For those of you who have followed Nossaman’s eminent domain blog since the very early days, you’ll recall our coverage of a significant regulatory takings case, Monks v. City of Rancho Palos Verdes.  The 2008 California decision received much press coverage in that it was one of the very few instances where property owners overcame the myriad substantive and procedural obstacles and succeeded under a regulatory takings theory.  Now, ten years later, another group of property owners in Rancho Palos Verdes attempted to pursue a similar regulatory takings claim on the back of Monks, but got lost in the procedural maze along the way.  In Black v. Rancho Palos Verdes (Sept. 6, 2018 Cal. Ct. Appeal 2nd Dist.), the California Court of Appeal issued a published decision denying eight property owners’ takings claim on the ground that the owners failed to exhaust their administrative remedies before pursuing litigation.

The litigation has an extremely long history.  The short story is that the City issued a landslide moratorium which generally prohibited new development in a landslide area, which was later modified to allow development subject to a property owner’s completion of a geotechnical survey — at a cost of between $500,000 and $1 million — which satisfied certain safety factors.  The Monks Court concluded the exception was insufficient to avoid a taking and it was improper to require an owner to spend such a significant sum just to be told no use could be made of the property.  The City then repealed the moratorium and allowed the plaintiffs to develop their property.

In Black, the plaintiff property owners filed a takings claim, but never pursued an application for development, instead believing no such process was required based upon the prior findings in Monks.  The Court of appeal disagreed, concluding that the owners were still required to exhaust their administrative remedies.  The “futility” exception noted in Monks is extremely narrow and requires a property owner to pursue at least some development proposal.  Absent such an attempt, there is no way to know whether a governmental agency will allow a development.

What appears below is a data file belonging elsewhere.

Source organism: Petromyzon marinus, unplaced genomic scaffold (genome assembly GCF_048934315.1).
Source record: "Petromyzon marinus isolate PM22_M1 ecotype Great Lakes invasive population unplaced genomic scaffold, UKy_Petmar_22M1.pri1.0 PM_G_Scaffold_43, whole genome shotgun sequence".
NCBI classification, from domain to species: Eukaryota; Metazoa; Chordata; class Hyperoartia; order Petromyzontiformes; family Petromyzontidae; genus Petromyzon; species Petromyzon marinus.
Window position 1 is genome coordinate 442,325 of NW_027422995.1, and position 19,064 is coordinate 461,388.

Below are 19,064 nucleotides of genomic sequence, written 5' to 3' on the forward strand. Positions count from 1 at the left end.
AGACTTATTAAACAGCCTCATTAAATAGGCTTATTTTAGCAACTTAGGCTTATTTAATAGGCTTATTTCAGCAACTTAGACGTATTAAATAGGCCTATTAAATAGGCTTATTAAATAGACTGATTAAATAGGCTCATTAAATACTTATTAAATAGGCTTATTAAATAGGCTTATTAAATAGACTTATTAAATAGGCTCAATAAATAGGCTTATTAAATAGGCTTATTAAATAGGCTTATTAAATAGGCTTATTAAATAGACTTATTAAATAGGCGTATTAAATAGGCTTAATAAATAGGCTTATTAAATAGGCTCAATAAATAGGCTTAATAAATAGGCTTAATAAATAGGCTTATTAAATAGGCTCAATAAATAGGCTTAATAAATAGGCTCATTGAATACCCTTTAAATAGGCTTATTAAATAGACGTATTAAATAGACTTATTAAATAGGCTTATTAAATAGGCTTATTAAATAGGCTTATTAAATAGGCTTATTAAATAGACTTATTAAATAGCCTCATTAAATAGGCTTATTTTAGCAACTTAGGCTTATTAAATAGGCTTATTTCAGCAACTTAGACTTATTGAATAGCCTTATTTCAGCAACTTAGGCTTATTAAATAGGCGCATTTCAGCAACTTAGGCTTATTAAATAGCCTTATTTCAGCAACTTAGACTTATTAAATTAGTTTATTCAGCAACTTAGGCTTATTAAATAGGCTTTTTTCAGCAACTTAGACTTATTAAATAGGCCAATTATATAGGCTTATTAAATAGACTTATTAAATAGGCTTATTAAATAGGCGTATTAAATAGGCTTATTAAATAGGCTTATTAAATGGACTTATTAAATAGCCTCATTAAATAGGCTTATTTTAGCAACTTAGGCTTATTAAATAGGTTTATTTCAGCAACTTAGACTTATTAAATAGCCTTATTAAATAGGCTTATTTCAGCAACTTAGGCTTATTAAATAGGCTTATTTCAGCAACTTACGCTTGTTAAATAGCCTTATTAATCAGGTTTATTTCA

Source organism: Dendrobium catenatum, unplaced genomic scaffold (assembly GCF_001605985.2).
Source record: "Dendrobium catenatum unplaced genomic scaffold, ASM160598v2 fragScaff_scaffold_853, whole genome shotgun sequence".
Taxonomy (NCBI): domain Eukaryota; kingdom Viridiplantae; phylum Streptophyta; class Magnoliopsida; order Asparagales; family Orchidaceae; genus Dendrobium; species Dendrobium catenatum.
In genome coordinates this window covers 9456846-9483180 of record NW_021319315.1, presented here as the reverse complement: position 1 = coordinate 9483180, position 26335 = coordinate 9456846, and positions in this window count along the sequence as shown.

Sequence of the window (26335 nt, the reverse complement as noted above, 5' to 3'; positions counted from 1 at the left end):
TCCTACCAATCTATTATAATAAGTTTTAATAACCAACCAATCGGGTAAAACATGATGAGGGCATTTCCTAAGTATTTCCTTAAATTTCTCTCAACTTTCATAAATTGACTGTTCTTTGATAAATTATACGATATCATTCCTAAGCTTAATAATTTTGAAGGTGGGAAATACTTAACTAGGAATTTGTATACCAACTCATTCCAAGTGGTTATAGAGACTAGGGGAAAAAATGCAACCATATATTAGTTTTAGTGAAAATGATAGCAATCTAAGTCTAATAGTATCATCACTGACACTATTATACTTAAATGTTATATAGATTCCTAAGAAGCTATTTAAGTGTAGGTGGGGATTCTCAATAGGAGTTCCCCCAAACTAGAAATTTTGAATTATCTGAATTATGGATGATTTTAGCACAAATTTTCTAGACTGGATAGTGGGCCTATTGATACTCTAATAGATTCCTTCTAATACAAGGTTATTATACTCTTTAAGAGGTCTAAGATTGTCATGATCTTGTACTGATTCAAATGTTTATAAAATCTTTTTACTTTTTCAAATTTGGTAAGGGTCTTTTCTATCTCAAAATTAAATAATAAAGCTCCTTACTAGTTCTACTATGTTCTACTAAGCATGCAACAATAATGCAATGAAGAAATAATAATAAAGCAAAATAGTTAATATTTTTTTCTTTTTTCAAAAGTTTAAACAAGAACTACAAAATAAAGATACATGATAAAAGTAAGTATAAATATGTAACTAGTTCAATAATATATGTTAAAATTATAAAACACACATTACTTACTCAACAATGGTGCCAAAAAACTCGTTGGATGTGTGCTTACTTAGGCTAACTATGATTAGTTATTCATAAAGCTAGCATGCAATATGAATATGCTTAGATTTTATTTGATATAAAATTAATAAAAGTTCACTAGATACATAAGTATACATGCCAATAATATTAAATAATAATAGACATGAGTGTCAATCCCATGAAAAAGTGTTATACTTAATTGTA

The Court held that in Black, there was no evidence that the City would have denied the property owners’ application, and relying on statements from the City after the filing of litigation was improper:  the record establishing futility should be established before filing suit.  With respect to the administrative expense, the owners did not face the same Monks experience of incurring extraordinary costs for the geotechnical survey; instead, they faced the expense of hiring architects and engineers, which the Court indicated were not unusual expenses in seeking to develop a property.

Black serves as a reminder of the importance of property owners pursuing development applications and exhausting administrative remedies before rushing off to court to pursue a takings claim.  It also highlights the limited applicability of the “futility exception” in avoiding administrative exhaustion.  Without pursuing such development efforts, a property owner is likely to get its regulatory takings claim stuck in the procedural maze.